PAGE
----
What was created was not only a new profession – the political commentator – but a new class. A political-mandarin class.

A big career in journalism is a career that brings you to Washington. Getting to Washington is everything you’ve ever worked for (the disappointments you endure when you get there, the cramped quarters, the cutthroat competition, the parochial politicians, are another story). There’s no better platform, says the Washington Post’s Howard Kurtz about the White House beat in his book Spin Cycle, “no faster ticket to the top of the nightly news.” That’s how Dan Rather, Tom Brokaw, Lesley Stahl, Sam Donaldson, Chris Wallace, Judy Woodruff, and Brian Williams got launched.

The reverse has happened, too: Political professionals now aspire to careers in journalism (or, perhaps more accurately, they see little difference between a politician’s career and a pundit’s). Tim Russert, Diane Sawyer, Dee Dee Myers, George Stephanopoulos, Chris Matthews, Pat Buchanan, and David Gergen were all political professionals (Newt may now, naturally, become a journalist).

Ironically, it’s television that’s provided the most powerful reinforcement of the primacy of Washington. Television, at the same time it was making the news a lowest-common-denominator experience, emphasizing entertainment rather than issues, soft stories instead of hard, still valued its Washington reporters way above all others. The multi-million-dollar guys covered Washington. Washington was journalism. Politics was news. Anything else was, well, television.

Now, one of the frequent criticisms about the press is that it is cynical about politics – more interested in who has power than in the value of the issues at hand. But I think that this is not true; I think that this is the press trying, vainly, to analyze itself (an I’m-too-smart-for-my-own-good analysis). I don’t think we find the press cynical at all (as in wondering what they’re doing here; as in questioning the value of what they’re reporting on). What we have difficulty relating to is the fundamental belief on the part of the Washington press class in the power, importance, and meaning of politics – a critical interpretation of the world that comes pretty directly out of a high-school civics book.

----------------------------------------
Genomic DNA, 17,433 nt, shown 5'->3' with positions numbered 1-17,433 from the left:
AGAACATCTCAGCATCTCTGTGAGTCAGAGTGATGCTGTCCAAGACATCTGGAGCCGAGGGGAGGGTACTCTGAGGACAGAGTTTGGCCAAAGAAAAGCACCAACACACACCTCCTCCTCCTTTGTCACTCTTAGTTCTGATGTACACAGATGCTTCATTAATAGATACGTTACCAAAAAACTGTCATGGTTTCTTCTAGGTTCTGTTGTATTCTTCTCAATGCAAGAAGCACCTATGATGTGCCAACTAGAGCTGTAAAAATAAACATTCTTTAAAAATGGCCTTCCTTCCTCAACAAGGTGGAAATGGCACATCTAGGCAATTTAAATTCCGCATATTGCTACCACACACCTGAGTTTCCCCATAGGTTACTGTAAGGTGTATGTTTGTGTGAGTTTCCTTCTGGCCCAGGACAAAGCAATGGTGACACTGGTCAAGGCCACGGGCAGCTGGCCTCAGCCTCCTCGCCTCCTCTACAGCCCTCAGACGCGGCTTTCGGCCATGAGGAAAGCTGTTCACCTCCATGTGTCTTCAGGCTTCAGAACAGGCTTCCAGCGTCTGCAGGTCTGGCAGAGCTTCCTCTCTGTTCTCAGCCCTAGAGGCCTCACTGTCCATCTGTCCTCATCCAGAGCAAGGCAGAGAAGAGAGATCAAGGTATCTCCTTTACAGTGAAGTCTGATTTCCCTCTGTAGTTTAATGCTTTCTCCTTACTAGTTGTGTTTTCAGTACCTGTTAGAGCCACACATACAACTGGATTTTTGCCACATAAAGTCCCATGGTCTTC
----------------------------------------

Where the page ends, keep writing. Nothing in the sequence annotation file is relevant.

The problem here, the disconnect, is that it may be that the only groups of Americans left still talking passionately about politics are politicians and the press (and the emotionally troubled). The Democrats, Republicans, and press play out a drama of villains and cowards and saviors in the battle over health care, for instance, to absolutely no resolution, while at the same time the health-care system, through no fault of anyone in politics, is radically transformed in everyone’s life. Hello?

Is it a surprise that in the post-Cold War, post-labor-union, post-big-social-spending era, Americans might lose that civic-minded sense of politics and government as the main organizing principle of public life? Is it such a shock that the decisions we make as consumers, the mergers or acquisitions of companies we work for, the technology we adopt in our daily lives, make a quicker and often more substantial impression on the fabric of society than the effects of federal, state, or local legislation?